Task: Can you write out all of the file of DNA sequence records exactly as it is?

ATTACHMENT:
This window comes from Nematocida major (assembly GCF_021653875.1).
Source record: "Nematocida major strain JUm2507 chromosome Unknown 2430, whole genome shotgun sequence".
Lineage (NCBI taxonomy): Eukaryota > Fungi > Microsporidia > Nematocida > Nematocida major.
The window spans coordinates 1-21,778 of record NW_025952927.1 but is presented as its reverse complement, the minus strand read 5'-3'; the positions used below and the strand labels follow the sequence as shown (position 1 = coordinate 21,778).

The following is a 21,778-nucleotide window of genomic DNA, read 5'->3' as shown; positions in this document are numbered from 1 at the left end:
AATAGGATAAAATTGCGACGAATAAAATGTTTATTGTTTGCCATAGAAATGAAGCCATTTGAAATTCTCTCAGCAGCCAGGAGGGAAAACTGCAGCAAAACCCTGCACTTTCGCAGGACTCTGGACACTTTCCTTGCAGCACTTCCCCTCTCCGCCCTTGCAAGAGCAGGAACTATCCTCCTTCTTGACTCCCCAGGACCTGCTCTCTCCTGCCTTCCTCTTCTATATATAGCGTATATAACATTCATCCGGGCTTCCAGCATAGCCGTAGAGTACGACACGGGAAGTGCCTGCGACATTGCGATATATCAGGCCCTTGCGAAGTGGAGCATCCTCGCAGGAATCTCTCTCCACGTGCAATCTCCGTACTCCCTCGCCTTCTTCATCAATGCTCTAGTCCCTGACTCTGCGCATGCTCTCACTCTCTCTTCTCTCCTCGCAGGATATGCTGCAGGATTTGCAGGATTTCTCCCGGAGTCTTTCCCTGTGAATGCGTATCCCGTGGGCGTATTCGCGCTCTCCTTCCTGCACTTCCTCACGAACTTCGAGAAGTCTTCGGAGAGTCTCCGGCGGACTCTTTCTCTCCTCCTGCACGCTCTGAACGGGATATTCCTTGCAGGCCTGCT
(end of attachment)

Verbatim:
This window comes from Nematocida major (assembly GCF_021653875.1).
Source record: "Nematocida major strain JUm2507 chromosome Unknown 2430, whole genome shotgun sequence".
Lineage (NCBI taxonomy): Eukaryota > Fungi > Microsporidia > Nematocida > Nematocida major.
The window spans coordinates 1-21,778 of record NW_025952927.1 but is presented as its reverse complement, the minus strand read 5'-3'; the positions used below and the strand labels follow the sequence as shown (position 1 = coordinate 21,778).

The following is a 21,778-nucleotide window of genomic DNA, read 5'->3' as shown; positions in this document are numbered from 1 at the left end:
AATAGGATAAAATTGCGACGAATAAAATGTTTATTGTTTGCCATAGAAATGAAGCCATTTGAAATTCTCTCAGCAGCCAGGAGGGAAAACTGCAGCAAAACCCTGCACTTTCGCAGGACTCTGGACACTTTCCTTGCAGCACTTCCCCTCTCCGCCCTTGCAAGAGCAGGAACTATCCTCCTTCTTGACTCCCCAGGACCTGCTCTCTCCTGCCTTCCTCTTCTATATATAGCGTATATAACATTCATCCGGGCTTCCAGCATAGCCGTAGAGTACGACACGGGAAGTGCCTGCGACATTGCGATATATCAGGCCCTTGCGAAGTGGAGCATCCTCGCAGGAATCTCTCTCCACGTGCAATCTCCGTACTCCCTCGCCTTCTTCATCAATGCTCTAGTCCCTGACTCTGCGCATGCTCTCACTCTCTCTTCTCTCCTCGCAGGATATGCTGCAGGATTTGCAGGATTTCTCCCGGAGTCTTTCCCTGTGAATGCGTATCCCGTGGGCGTATTCGCGCTCTCCTTCCTGCACTTCCTCACGAACTTCGAGAAGTCTTCGGAGAGTCTCCGGCGGACTCTTTCTCTCCTCCTGCACGCTCTGAACGGGATATTCCTTGCAGGCCTGCT